Autism

The Center for Disease Control estimates that one out of every 88 children has some type of autism[1]. Autism can be a seriously limiting condition if it is not managed appropriately when children are young, so it’s important to get an early diagnosis. About 30 percent of children with autism have impaired mental functioning; all people with autism can benefit from interventions at an early age.[1]

Definition of Autism

Autism is an umbrella term used to describe a number of conditions that exist along a spectrum. Spectrum disorders range from mild to severe; some autistic people have severe limitations, while others appear to be able to function normally or even have superior abilities. All people with autism have difficulties with social and communication skills because their brains process information differently than non-autistic people’s brains do.[1]

Types of Autism

There are three main types of autism as of the time of publication.

  • Autistic disorder, also known as “classic autism” or “Kanner’s autism.” This type of autism is what most people think of when they hear the word “autistic,” according to the Center for Disease Control[1]. People with autistic disorder usually have significant language delays. They may not speak until the age of six or seven, and some people with this type of autism do not speak at all. People with autistic disorder often have an obsessive interest in certain items and may display behaviors such as rocking, flapping their hands and making strange noises. Some people with this type of autism have corresponding intellectual disabilities.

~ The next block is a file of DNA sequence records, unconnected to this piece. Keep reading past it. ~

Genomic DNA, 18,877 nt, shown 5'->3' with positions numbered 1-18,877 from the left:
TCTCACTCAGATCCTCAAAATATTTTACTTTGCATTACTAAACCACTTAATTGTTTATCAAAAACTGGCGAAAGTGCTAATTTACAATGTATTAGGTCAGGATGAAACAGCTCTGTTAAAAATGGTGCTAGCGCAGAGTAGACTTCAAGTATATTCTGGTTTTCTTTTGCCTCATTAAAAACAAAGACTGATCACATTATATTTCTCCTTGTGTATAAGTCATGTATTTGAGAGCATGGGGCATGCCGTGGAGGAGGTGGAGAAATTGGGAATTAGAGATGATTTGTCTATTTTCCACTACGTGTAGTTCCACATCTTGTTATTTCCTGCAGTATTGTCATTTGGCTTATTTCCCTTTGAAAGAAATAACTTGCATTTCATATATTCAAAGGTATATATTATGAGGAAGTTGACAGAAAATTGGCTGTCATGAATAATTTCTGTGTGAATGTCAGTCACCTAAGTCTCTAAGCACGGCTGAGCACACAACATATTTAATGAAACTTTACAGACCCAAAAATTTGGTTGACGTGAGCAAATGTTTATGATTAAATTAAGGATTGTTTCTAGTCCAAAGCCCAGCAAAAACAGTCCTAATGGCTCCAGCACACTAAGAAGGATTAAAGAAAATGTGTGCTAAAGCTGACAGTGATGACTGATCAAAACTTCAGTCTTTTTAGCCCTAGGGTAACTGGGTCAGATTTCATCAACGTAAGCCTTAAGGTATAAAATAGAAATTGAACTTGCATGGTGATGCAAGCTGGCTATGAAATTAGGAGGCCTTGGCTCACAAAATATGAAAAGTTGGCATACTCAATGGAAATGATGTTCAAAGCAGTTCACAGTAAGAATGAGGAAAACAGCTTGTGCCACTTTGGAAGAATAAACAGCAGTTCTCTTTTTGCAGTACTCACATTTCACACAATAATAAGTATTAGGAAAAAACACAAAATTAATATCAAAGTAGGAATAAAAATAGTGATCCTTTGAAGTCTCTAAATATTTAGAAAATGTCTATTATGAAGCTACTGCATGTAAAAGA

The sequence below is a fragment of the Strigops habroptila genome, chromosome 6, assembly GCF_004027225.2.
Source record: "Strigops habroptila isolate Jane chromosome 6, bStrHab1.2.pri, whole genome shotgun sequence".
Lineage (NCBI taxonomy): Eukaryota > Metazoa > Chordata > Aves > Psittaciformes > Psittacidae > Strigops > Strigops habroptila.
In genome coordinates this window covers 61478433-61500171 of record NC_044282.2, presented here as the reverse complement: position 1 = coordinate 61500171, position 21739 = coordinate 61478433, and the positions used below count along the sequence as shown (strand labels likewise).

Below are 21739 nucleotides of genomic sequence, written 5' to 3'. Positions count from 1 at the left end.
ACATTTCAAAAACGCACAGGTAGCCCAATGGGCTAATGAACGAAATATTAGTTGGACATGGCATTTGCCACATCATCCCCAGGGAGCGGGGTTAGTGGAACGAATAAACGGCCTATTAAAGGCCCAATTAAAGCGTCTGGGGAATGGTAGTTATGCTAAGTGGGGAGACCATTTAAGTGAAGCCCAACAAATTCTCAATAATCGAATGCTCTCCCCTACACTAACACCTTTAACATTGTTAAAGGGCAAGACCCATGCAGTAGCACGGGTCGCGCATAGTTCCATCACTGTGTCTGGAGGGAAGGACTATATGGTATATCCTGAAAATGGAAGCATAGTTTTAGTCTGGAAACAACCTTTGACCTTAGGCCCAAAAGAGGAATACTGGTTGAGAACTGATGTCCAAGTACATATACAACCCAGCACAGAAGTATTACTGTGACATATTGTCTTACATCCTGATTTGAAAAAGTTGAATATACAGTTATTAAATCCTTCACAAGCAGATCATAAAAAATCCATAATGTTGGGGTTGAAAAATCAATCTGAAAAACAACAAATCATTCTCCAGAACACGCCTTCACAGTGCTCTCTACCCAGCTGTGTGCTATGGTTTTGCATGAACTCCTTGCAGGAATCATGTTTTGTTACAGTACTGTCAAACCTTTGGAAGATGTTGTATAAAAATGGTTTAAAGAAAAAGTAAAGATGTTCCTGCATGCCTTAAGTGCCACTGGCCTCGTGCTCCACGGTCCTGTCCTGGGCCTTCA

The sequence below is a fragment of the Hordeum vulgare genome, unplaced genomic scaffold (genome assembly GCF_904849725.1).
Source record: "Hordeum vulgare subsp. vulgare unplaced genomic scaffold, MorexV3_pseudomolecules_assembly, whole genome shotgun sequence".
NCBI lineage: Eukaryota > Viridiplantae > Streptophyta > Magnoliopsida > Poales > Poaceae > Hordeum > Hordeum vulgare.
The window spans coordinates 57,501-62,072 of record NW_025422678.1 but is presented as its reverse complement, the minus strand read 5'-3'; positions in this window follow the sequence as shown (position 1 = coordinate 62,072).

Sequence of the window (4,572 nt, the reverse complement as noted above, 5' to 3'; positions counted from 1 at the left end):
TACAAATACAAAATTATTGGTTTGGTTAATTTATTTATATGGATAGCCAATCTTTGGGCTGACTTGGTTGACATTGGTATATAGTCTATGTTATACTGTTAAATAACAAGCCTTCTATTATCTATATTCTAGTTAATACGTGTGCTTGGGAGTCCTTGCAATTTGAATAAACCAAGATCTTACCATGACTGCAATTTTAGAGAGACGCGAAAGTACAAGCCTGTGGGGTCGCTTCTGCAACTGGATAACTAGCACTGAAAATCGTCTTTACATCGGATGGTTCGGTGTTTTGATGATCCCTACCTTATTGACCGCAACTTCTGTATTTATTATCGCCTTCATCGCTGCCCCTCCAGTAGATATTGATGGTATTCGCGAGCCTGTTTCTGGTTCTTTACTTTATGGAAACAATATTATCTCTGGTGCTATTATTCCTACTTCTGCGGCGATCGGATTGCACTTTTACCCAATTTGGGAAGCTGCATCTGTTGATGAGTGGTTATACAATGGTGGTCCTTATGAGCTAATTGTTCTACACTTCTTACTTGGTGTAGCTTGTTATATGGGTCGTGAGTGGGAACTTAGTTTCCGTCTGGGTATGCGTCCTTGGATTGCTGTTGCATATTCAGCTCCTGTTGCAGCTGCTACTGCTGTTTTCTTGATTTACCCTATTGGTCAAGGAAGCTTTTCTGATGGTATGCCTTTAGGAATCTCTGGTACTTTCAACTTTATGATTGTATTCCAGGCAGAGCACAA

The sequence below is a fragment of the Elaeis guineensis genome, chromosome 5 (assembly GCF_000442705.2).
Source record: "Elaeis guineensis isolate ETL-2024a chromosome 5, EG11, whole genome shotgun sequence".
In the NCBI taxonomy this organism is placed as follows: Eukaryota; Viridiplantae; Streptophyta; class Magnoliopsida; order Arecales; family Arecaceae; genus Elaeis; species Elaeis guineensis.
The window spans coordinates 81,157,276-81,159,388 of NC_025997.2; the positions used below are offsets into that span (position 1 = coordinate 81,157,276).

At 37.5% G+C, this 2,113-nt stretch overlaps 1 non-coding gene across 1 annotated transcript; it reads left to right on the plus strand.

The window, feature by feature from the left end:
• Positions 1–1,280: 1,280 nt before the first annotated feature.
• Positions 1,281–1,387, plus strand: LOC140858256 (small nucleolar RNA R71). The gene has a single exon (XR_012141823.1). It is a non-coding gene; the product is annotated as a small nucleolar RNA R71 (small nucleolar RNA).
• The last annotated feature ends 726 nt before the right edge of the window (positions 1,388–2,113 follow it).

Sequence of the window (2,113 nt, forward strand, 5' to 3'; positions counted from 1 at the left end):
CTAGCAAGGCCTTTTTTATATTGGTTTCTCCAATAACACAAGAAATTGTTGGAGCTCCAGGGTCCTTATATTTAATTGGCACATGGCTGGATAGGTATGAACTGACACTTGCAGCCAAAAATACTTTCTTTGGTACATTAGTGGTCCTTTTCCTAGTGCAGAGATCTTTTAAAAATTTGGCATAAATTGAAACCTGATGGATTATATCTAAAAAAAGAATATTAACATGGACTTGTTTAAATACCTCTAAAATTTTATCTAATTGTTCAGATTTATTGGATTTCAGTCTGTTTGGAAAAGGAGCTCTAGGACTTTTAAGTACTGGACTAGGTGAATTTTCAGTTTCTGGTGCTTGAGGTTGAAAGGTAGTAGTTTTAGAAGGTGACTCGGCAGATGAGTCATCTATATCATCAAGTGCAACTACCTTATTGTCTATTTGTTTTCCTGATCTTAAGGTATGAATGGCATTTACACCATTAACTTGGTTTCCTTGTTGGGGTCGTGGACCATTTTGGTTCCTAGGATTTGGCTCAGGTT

• Pervasive development disorder, non-specified (PDD-NOS). This type of autistic spectrum disorder is often puzzling to parents and doctors. Children with this type of autism often develop normally until the age of 24 months, then stop speaking and revert to earlier behaviors. Their behavior after the age of 2 resembles that of people with classic autism.
  • Aspergers Syndrome. People with Aspergers Syndrome usually hit developmental milestones for speech and language and may even have a superior vocabulary. These children, however, have difficulty understanding social rules, motor impairments and difficulty reading body language. They may also take language literally and have a hard time with metaphors. They often engage in repetitive or obsessive behaviors.

Signs and Symptoms of Autism

All people with autistic spectrum disorders display signs of autism by the age of three. Children with classic autism and PDD-NOS usually do not begin talking by the age of 2. All children with autism have social difficulties beginning very early on in life. For example, young children with autism will play by themselves or engage in parallel play rather than interacting with other children. Play may also be very repetitive, and children may have obsessions with certain toys or types of play.[2]

Parents should watch for symptoms such as the following:

  • No babbling or pointing by age 1
  • No response to name